After a 51 minutes – 2 minutes hard; 1 minute easy – fartlek, the previous week, I happened to have been in the pack that managed to finish in the lead. And as we walked slowly waiting for others to arrive jogging, someone pointed at an athlete just arriving almost two minutes later and said, “that is Wilson Kipsang arriving!”
Well, it ended up being another Wilson Kipsang with a personal best time of 2:05 in marathon,not the one with 2:03. But, all in all, it kept me thinking. Are the athletes who often run faster in workouts necessarily the ones who do well in races?
After observing most of the athletes from my training group at a local meeting recently, I noticed that the results were so different from what would have been expected from watching them in training and made the following observations.
1. Training is a group work with pre-set times and programs.
Unlike in a race, most of what happens in training is controlled. In training, someone complains when the pace is increased and the rest of the group slows down to make sure the group remains together throughout the workout. Perhaps, some athletes take advantage of these non-competitive workouts to try and impress others.
2. One doesn’t taper before the next workout.
In training, one moves on to the next day with sore muscles from the previous day. Some times it may take the first three kilometers for the legs to feel ready for the following day’s workout, depending on what one had done the previous day. Well, some athletes preserve their energy for the next tough workout.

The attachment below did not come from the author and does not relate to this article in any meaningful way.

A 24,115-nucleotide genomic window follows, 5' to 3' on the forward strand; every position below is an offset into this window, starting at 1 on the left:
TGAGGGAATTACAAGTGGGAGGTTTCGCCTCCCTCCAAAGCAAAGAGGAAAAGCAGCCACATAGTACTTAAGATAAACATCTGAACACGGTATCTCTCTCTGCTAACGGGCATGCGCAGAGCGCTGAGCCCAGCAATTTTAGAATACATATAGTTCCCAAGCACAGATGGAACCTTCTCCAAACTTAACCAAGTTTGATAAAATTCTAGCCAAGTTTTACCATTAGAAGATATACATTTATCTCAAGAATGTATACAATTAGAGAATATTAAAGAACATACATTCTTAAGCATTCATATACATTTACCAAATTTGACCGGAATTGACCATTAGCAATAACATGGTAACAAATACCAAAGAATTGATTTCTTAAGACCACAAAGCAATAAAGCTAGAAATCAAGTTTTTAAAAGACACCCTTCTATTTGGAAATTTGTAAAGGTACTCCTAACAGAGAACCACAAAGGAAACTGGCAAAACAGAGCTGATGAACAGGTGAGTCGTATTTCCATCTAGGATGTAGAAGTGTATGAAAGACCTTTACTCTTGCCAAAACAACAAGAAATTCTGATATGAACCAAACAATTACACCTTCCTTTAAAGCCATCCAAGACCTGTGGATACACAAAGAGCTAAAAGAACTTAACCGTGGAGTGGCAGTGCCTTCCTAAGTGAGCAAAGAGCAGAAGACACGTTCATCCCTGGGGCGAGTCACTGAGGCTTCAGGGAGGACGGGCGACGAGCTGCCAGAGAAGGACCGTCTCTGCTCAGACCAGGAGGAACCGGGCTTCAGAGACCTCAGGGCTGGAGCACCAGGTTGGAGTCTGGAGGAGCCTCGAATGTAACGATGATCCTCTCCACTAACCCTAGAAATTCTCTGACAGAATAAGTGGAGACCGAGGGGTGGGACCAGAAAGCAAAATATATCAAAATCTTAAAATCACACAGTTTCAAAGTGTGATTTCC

3. Tension can be either useful or destructive in a race.
A race needs enough experience and a lot of mental calculations. The tension can cause more adrenaline pumping in an athlete’s blood and often some athletes can record their personal best times in the first 1,000m of a 10,000m race before dropping out. Some athletes get used to some workouts, but take time to get used to race environments.
4. Workouts have specific reasons. A race combines all the benefits from different workouts.
An athlete who runs well in a race is one who has done every part of their training well; track intervals, hill workouts, cross training exercises, long runs and tempo runs, among others.
In conclusion, next time you beat Dennis Kimetto, David Rudisha, Laura Muir, Vivian Cheruiyot, or any other great athlete in training, do not be too quick to celebrate!